First and foremost the Oculus Rift founder was an avid gamer in his spare time, so naturally the Rift is launching as a Virtual Reality gaming device where games can be found on the Oculus Home Store.
Some of the top games launching with the device are:
Adrift: It’s like playing the movie Gravity.
Eve Valkyrie: Space flying/fighting simulator.
Project Cars: Racing Simulator
There are also countless other purposes to use one of these devices. Air Pilots, Police Officers, and the U.S. Army have been using virtual reality devices for years for training. There are many situations that they need to be prepared to handle in the event that they occur. Most of these cannot be trained for properly in real life circumstances, but in virtual reality it is possible. From high speed pursuits to parachute malfunction to evaluating battlegrounds, it is clear that VR can improve their preparedness in these situations.
Many theme parks are already experimenting with the headsets to add that extra element to their rides. This spring Six Flags will be adding virtual reality headsets to their already existing roller coasters. Before getting on the ride, the user will strap on the headset. The main purpose is that the mind can be tricked to beleive that turns are tighter, the drops are steeper, and the speeds are faster while wearing a VR headset while riding a roller coaster.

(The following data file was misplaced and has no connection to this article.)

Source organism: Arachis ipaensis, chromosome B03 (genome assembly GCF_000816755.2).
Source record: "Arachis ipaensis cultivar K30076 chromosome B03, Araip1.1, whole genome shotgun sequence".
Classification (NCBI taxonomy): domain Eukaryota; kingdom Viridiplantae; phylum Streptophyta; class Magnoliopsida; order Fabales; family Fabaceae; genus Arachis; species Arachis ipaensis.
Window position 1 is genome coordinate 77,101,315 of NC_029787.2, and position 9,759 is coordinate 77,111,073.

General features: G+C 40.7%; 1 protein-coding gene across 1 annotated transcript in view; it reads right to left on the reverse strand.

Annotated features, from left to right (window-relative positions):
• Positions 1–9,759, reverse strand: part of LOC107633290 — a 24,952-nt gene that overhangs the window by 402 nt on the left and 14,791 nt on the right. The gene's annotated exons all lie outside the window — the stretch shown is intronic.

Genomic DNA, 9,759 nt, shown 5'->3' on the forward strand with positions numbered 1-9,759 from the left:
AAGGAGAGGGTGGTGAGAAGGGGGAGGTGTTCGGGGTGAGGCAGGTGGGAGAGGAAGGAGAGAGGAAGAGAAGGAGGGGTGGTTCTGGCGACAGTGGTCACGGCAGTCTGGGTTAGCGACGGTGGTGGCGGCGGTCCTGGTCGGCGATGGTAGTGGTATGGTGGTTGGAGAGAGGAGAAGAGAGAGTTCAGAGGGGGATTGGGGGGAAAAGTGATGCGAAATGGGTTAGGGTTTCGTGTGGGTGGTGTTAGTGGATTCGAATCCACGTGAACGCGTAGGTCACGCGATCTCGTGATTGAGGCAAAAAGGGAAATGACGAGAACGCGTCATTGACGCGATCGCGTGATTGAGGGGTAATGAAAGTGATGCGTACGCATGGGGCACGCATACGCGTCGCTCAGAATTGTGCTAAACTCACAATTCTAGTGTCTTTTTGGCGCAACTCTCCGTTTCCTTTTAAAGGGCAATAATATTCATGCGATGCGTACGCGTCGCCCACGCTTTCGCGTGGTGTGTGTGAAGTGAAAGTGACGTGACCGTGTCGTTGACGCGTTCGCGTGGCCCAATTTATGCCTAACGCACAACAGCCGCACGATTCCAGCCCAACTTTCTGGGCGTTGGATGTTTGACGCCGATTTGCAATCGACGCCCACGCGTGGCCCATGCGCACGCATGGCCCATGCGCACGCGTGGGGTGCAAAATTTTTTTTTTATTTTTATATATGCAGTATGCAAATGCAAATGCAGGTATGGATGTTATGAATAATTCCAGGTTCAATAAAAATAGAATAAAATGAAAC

“It’s perfect to have this virtual reality technology that gives you the immersive feeling of being in a different world, and to combine it with a coaster that delivers motion, G-forces, zero-gravity moments — it’s a totally new kind of attraction. What makes the experience different from 3-D motion simulator rides is that the imagery playing inside the headsets is completely in sync with what the physical roller coaster is doing on the track. So while riders are flying amid high-rise buildings in the virtual world, they’re barreling through a corkscrew in real life.”
UCLA Scientists are using virtual reality for diagnoses and surgery. 1500 patients have already received prostate cancer diagnoses using the virtual reality while improving the accuracy of the diagnosis by 300%. For surgeries, virtual reality can be used to treat simple injuries to assisting with treating multiple organ damage. Just like airline pilot training, virtual reality can be used as a training tool for field medics. UWire writes:
“Using virtual reality technology, surgeons can build a three-dimensional model of the patient’s anatomy based on a patient’s CT scan. The model can then be used to identify the injury or area of concern. After the damage is localized, surgeons can rehearse the surgical steps required before the operation takes place.”